Eight small wells are for paint squeezed from the tube. 12 large wells are for mixing colors together with lots of water. LOTS OF WATER is the key to painting with watercolors.
I have seen people use white plastic plates as palettes. This could work, but would be awkward and get expensive. Without separate wells to mix colors, you would going through plates quickly.
We’ve all heard of pastel colors, jewel tones, and earth colors. But what are they ~ really? What makes them what they are? And why should you care?
If you don’t already know which of these 3 palettes is YOU, take a moment to scan the 3 images below.
Which one draws you in?
Which feels most comfortable to you?
Which one IS you?
Is there one you hate?
Jewel Tones Palette
How do the Jewel tones make you feel?
Jewel tones are pure pigment, or nearly pure pigment. Very saturated colors. Intense.
The colors in this painting; Ultramarine Blue, Cobalt Violet, Vermilion, Magenta, Veridian, Cadmium Yellow, Turquoise have been mixed with just enough white to bring the color identity to light.
The dark center of the flowers is Prussian Blue pure pigment. It appears black, but is not. If black were substituted for this color, it would appear lifeless and dead.
Charvin Jewel Colors
Ruby Red, Rubine Lake, French Red Light, Diamond Orange,
French Yellow Orange, French Yellow, Anise, Meadow Green, Peacock, Emerald, Intense Turquoise, Deep Turquoise, French Cobalt Blue, Deep Ultramarine Blue, Prussian Blue, Rembrandt Vermilion, Rembrandt Quinacridone Rose, Sennelier Rose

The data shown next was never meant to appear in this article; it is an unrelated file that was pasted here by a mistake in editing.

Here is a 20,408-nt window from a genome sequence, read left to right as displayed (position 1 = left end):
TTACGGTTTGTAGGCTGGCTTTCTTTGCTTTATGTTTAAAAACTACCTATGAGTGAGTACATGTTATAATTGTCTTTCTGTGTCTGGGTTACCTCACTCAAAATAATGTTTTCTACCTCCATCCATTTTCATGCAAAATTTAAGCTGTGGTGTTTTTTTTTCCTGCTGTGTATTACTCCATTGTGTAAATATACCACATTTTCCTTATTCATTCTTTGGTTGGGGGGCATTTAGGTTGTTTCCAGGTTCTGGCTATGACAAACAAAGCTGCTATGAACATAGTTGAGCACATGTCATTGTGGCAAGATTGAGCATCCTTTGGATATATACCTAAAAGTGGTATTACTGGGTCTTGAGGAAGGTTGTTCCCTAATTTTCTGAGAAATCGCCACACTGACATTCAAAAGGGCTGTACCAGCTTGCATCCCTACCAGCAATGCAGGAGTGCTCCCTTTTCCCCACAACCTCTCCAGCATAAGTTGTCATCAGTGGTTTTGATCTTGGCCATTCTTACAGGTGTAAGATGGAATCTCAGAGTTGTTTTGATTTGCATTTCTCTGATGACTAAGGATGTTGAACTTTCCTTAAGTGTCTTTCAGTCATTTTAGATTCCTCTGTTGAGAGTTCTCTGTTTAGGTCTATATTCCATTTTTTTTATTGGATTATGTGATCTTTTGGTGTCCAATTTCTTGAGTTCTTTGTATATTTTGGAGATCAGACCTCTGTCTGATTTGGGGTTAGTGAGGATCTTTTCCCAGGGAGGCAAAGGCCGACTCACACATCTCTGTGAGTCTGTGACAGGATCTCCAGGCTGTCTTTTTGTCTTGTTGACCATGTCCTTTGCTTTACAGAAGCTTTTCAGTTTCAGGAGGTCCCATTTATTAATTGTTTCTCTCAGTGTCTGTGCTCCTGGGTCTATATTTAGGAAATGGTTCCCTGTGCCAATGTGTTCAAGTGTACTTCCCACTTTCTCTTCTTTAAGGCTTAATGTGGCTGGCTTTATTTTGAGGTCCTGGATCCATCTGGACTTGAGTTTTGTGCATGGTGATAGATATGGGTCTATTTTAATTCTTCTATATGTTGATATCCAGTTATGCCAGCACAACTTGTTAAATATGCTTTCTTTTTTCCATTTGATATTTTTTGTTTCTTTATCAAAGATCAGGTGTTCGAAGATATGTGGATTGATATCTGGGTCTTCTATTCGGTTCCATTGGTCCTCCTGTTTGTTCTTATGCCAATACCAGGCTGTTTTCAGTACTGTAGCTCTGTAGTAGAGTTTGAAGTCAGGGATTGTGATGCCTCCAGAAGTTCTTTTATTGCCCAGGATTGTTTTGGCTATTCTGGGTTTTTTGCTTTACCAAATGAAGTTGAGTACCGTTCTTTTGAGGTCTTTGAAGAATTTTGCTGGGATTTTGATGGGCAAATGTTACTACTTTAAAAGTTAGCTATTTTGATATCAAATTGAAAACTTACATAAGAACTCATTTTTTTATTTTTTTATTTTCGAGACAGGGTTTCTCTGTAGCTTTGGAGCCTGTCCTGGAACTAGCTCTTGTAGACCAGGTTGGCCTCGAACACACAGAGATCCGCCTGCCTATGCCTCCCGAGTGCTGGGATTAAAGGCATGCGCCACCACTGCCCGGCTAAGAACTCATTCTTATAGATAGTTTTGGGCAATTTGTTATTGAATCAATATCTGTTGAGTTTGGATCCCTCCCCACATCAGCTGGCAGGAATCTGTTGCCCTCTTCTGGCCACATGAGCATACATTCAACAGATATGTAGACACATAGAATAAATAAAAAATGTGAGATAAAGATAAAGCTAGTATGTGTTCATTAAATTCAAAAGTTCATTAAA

Now let’s look at the colors in this pastel palette. How do these colors feel to you?
Pastel tones are the same pure pigments, mixed with white. This dilutes the pigment. The dark in this example is actually Shadow Green. Mixed with Provence Blue, the color beside the full strength Shadow Green feels pastel.
Please note: this is an oil painting, not a pastel painting. My discussion here is about pastel tones, not the medium of pastels.
Charvin Pastel Colors
Naples Yellow, Incarnat, Celadon Green, Green Gray Light, Water Green, Tropical Green, St Remy Green, Deep Opaline Green, St Remy Blue, Caraibes, Royal Blue, Bright Linen, Leaded Gray
Earth Tones Palette
How do Earth Colors make you feel?
Earth colors are created from pigments found in the earth, Carmine, Red Earth, Yellow Ochre, Raw Umber, Siena, Charcoal, Zinc White. These elements are literally dug from the earth and ground up fine like sugar. This granular pigment is then used to create oil paint, acrylics, watercolors and pastels.
Charvin Earth Colors
Yellow Ochre, Raw Siena, Transparent Yellow Ochre, Pouzzoles Red, Aubere Pink, Raw Umber, Savana, Green Shell, Deep Celadon Green
Here is a section of my pastel palette with one of my color charts. Which palette would you say this is?
HINT There may be more than one right answer!
I see y’all are voting heavily for the Jewel Tone Palette! Me too! However, there’s something I’ve discovered about balancing colors that requires all three. In doing my artist residencies in France and Italy, I’ve discovered a Color Fusion Palette that creates harmony. Here’s an example.
Can you see the difference between Waking Dreams IV and Blooming? Waking Dreams incorporates all three palettes. Learn more about my Color Fusion Palette in my Awakening Hearts Series and how you can use it in your home to create wellness, serenity, and vitality.